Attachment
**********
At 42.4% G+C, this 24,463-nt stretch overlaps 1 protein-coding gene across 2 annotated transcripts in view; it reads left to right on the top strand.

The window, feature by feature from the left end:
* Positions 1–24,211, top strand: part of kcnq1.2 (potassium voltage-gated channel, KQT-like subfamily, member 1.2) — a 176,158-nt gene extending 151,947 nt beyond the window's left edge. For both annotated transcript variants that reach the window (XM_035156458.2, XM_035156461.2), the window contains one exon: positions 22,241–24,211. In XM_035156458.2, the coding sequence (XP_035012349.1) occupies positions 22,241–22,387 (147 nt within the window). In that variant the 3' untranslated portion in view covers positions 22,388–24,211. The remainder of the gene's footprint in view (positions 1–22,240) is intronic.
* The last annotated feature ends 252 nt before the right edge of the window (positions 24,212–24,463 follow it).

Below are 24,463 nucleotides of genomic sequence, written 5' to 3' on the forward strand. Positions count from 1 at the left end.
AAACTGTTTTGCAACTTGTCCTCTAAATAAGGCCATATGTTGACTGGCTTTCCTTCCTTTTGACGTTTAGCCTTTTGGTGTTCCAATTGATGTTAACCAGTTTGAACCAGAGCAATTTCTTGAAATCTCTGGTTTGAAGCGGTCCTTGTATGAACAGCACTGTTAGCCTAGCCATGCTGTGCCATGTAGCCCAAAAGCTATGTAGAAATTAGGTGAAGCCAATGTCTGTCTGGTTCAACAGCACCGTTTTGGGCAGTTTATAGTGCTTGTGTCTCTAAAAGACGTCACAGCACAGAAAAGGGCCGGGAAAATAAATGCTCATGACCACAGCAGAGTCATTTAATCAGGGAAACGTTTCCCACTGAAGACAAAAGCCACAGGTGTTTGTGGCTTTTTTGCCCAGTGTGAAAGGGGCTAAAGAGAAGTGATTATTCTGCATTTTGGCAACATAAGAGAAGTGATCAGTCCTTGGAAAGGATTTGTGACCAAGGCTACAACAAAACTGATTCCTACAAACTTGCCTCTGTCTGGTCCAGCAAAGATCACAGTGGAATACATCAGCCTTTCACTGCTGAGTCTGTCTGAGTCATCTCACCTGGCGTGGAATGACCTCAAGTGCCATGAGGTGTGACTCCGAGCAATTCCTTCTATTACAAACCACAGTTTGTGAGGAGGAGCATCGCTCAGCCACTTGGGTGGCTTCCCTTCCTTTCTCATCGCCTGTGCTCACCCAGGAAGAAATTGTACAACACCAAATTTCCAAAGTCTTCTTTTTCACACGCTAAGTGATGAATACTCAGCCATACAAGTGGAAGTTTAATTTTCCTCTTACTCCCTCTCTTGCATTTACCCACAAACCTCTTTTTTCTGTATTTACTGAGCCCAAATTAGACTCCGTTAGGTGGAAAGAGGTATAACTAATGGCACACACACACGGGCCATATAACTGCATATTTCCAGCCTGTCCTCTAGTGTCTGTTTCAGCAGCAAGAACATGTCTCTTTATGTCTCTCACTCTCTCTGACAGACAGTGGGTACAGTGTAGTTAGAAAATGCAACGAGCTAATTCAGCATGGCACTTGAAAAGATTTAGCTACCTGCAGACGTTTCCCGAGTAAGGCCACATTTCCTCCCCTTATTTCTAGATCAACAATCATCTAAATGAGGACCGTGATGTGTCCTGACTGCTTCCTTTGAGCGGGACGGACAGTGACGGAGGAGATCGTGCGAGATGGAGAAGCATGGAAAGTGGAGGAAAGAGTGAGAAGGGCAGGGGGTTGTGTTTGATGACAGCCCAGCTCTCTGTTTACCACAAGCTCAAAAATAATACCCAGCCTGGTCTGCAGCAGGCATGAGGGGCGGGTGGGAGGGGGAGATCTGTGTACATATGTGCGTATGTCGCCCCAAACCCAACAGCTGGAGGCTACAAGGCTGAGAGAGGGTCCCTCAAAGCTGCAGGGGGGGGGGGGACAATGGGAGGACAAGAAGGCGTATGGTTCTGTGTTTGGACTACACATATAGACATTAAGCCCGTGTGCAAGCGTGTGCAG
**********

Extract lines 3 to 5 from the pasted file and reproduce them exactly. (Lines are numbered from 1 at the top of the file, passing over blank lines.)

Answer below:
* Positions 1–24,211, top strand: part of kcnq1.2 (potassium voltage-gated channel, KQT-like subfamily, member 1.2) — a 176,158-nt gene extending 151,947 nt beyond the window's left edge. For both annotated transcript variants that reach the window (XM_035156458.2, XM_035156461.2), the window contains one exon: positions 22,241–24,211. In XM_035156458.2, the coding sequence (XP_035012349.1) occupies positions 22,241–22,387 (147 nt within the window). In that variant the 3' untranslated portion in view covers positions 22,388–24,211. The remainder of the gene's footprint in view (positions 1–22,240) is intronic.
* The last annotated feature ends 252 nt before the right edge of the window (positions 24,212–24,463 follow it).

Below are 24,463 nucleotides of genomic sequence, written 5' to 3' on the forward strand. Positions count from 1 at the left end.